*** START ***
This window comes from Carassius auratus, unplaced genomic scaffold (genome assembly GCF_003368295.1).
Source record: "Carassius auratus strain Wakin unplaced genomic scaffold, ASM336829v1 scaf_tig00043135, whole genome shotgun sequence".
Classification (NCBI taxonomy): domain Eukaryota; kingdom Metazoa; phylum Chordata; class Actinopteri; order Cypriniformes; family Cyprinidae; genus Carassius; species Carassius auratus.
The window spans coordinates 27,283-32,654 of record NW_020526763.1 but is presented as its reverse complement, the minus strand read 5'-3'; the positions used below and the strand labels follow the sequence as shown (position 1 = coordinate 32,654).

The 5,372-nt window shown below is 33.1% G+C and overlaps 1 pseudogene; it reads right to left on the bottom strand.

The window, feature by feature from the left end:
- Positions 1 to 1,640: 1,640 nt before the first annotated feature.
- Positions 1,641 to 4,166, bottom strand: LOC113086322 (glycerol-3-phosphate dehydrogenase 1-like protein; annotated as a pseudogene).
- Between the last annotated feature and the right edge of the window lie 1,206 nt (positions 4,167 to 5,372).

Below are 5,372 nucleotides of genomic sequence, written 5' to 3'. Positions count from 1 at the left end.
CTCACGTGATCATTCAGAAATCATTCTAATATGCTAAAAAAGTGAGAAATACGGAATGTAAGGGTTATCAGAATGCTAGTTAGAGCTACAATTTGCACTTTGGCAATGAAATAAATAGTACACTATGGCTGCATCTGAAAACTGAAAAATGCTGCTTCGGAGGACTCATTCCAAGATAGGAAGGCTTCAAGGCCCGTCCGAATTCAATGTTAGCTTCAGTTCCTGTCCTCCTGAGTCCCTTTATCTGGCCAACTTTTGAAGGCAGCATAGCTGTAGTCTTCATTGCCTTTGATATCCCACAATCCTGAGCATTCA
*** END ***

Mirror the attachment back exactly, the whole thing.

This window comes from Carassius auratus, unplaced genomic scaffold (genome assembly GCF_003368295.1).
Source record: "Carassius auratus strain Wakin unplaced genomic scaffold, ASM336829v1 scaf_tig00043135, whole genome shotgun sequence".
Classification (NCBI taxonomy): domain Eukaryota; kingdom Metazoa; phylum Chordata; class Actinopteri; order Cypriniformes; family Cyprinidae; genus Carassius; species Carassius auratus.
The window spans coordinates 27,283-32,654 of record NW_020526763.1 but is presented as its reverse complement, the minus strand read 5'-3'; the positions used below and the strand labels follow the sequence as shown (position 1 = coordinate 32,654).

The 5,372-nt window shown below is 33.1% G+C and overlaps 1 pseudogene; it reads right to left on the bottom strand.

The window, feature by feature from the left end:
- Positions 1 to 1,640: 1,640 nt before the first annotated feature.
- Positions 1,641 to 4,166, bottom strand: LOC113086322 (glycerol-3-phosphate dehydrogenase 1-like protein; annotated as a pseudogene).
- Between the last annotated feature and the right edge of the window lie 1,206 nt (positions 4,167 to 5,372).

Below are 5,372 nucleotides of genomic sequence, written 5' to 3'. Positions count from 1 at the left end.
CTCACGTGATCATTCAGAAATCATTCTAATATGCTAAAAAAGTGAGAAATACGGAATGTAAGGGTTATCAGAATGCTAGTTAGAGCTACAATTTGCACTTTGGCAATGAAATAAATAGTACACTATGGCTGCATCTGAAAACTGAAAAATGCTGCTTCGGAGGACTCATTCCAAGATAGGAAGGCTTCAAGGCCCGTCCGAATTCAATGTTAGCTTCAGTTCCTGTCCTCCTGAGTCCCTTTATCTGGCCAACTTTTGAAGGCAGCATAGCTGTAGTCTTCATTGCCTTTGATATCCCACAATCCTGAGCATTCA